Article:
Best Sunday morning football breakfasts




Home Bar and Grill's kalbi shortrib with kimchi.

Confession: I don't actually watch football. My husband is pro-sports monogamist in a serious relationship with the NBA (not that I watch that either…I'm not that good of a wife). But there's an upside to football season—some of the best kitchens in town finally pay attention to breakfast (best meal of the day!).

The play by play:

Home Bar and Grill

Food: The fact that I don't watch football is so obvious that the instant I stepped into Home Bar and Grill, the manager and chef asked what I was doing there. I used to work with the chef, Neil Nakasone, and honestly, I don't think he should have been surprised that I dragged myself out of bed at 6 a.m. for a good meal. If you need to sober up or beat down a hangover this early in the morning, Home is definitely the place to go. Which isn't to say this is sloppy food—this former Alan Wong chef fries up the best tater tots (for breakfast, think of them as mini hash browns) anywhere and the braised kalbi shortribs are ridiculously meltingly tender. (The Sunday breakfast menu changes from week to week, depending which cook is working the shift.)

Drink: This early, just coffee. It's served in a styrofoam cup, but it's not bad.

Vibe: It's not packed—the crowds taper off as the season progresses and people opt to stay home—but there's still enough people to keep it lively. Here, we saw the most people with laptops and iPads to track their fantasy leagues.

Home Bar and Grill, 1683 Kalakaua Ave., 942-2237. Breakfast served until 11 a.m.


Pint and Jigger's coconut milk French toast.

Pint and Jigger

The food: The most refined breakfast of our Sunday morning crawl. Creamed potato and eggs are a mix of Spam, potatoes, onions, peppers and fresh corn, topped with eggs, and the French toast could quite possibly be my favorite on the Island. This is coconut milk battered sweet bread—lighter than most with a great, browned crust. An agave lime syrup instead of maple syrup adds sweetness and zing.

Drink: Mimosas and Bloody Marys are $5! And, though we had our doubts, the Beermosa works: orange juice with beer. Sounds weird, but with Hoegaarden, it's a match. The full cocktail menu is also available in the morning, and it turns out, the Drawn and Quartered, a bitters-based drink (2 ounces of it!) is just as good at 8 a.m. as it is in the evening.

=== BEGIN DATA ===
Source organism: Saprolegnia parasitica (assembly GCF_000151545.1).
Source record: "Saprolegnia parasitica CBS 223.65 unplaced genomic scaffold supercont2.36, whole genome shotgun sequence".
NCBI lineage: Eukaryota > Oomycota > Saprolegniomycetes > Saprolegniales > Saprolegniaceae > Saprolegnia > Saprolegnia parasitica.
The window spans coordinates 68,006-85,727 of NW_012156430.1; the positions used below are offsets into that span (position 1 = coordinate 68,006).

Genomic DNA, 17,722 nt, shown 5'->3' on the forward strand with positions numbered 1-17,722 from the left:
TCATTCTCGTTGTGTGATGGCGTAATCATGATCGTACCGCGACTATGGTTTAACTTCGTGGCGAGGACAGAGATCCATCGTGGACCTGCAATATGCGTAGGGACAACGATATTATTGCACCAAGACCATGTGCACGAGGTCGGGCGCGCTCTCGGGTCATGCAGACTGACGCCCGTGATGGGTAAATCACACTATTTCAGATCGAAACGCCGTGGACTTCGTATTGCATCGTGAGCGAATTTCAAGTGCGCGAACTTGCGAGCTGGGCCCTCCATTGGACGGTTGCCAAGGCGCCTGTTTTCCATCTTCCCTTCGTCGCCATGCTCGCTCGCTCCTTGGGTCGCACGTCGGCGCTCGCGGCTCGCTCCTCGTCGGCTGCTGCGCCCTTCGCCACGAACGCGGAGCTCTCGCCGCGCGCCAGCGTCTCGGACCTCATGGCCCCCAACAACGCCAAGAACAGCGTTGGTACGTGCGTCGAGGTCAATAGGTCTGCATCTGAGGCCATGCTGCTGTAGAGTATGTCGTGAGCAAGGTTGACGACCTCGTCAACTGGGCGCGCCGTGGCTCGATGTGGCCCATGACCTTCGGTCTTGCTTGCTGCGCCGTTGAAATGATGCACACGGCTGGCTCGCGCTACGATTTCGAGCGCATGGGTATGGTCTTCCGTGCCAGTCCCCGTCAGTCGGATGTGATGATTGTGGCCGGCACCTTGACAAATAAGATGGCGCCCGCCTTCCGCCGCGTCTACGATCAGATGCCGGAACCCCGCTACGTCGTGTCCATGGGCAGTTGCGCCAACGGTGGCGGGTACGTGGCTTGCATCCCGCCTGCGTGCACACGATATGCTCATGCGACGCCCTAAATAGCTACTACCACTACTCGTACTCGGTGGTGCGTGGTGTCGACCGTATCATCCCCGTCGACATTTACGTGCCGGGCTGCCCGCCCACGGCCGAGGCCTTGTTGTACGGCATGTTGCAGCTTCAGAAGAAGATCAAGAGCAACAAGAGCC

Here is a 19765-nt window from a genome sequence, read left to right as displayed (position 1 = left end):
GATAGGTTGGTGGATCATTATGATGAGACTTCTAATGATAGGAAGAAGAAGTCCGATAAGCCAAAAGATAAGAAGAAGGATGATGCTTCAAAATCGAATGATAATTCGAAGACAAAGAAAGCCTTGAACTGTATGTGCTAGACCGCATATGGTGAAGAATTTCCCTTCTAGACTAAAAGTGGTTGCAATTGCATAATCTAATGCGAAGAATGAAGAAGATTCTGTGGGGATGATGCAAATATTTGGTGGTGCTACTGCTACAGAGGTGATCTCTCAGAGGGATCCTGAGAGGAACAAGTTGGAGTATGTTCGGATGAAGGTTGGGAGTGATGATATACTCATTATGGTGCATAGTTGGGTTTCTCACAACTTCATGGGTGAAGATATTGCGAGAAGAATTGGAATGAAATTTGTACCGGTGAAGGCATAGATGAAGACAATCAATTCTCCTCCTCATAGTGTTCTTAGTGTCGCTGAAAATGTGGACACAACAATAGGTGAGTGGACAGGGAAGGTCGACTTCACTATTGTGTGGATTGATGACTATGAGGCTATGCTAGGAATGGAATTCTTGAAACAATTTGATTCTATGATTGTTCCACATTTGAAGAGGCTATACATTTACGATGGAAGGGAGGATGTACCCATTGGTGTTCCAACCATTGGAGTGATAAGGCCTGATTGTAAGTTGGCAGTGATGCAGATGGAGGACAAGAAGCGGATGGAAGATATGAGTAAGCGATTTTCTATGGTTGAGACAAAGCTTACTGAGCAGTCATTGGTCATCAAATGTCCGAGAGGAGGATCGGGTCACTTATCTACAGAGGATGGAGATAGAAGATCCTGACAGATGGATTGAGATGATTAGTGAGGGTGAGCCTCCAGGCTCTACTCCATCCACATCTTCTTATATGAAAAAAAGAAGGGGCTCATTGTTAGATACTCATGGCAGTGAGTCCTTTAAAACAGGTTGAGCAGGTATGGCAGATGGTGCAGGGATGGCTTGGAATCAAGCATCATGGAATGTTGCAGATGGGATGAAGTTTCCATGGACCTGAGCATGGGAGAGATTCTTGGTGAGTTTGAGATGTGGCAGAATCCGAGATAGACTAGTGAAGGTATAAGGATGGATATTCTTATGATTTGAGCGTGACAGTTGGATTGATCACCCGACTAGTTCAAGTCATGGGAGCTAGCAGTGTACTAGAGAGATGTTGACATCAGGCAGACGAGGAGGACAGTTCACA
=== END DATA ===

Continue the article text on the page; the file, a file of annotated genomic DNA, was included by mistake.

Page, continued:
Vibe: Only two other tables were occupied.

Pint and Jigger, 1936 S King St., 744-9593, pintandjigger.com. Breakfast served until noon.


Side Street Inn on da Strip. Left: pork chop loco moco, right: BLT Bloody Mary.

Side Street Inn on da Strip

The food: The breakfast menu includes four loco mocos—meatloaf, chili, fried rice and pork chop. Side Street Inn's famous fried pork chops over rice, and topped with two eggs and gravy? The fans go wild.

Drink: The Bloody Mary ($4) comes with a strip of bacon. Actually, the entire Side Street Inn menu could be responsible for the upcoming bacon shortage.

Vibe: Lively, yet not rowdy.

Side Street Inn on da Strip, 614 Kapahulu Ave., 739-3939, sidestreetinn.com. Breakfast served until 11 a.m.


Bloody Mary bar at Wahoo's Fish Taco

Wahoo's Fish Taco at Kahala

Drink: When I suggested Wahoo's, friends looked at me as if I were a replacement ref from the Lingerie League making a bad call. But I had heard rumors of a Sunday morning Bloody Mary bar, a concept much too scarce in Honolulu, but something I love as much as not watching football. The bar is a buffet of fixin's—over a dozen hot sauces, Clamato, jalapeños, pepperoncini, olives, pickled cherry peppers, carrots, celery—by the time I was done, I had a salad in my drink.

Vibe: Pretty crowded, and the loudest crowd was cheering on its favorite…golfer.

Wahoo's Fish Taco at Kahala, 4614 Kilauea Ave., 732-9229,. Breakfast served until 11 a.m.

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